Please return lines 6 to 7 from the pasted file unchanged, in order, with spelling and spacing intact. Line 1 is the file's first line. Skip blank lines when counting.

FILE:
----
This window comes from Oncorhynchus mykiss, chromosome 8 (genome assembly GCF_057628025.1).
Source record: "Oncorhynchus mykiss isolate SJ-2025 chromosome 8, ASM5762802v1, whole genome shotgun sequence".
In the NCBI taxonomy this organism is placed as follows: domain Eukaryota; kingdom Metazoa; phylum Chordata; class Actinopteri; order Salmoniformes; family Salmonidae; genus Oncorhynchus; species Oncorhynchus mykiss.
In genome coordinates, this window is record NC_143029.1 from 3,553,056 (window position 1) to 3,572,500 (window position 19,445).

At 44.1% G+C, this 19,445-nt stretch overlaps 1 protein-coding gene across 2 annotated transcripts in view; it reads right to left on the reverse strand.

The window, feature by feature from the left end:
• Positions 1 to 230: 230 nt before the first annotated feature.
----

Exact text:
The window, feature by feature from the left end:
• Positions 1 to 230: 230 nt before the first annotated feature.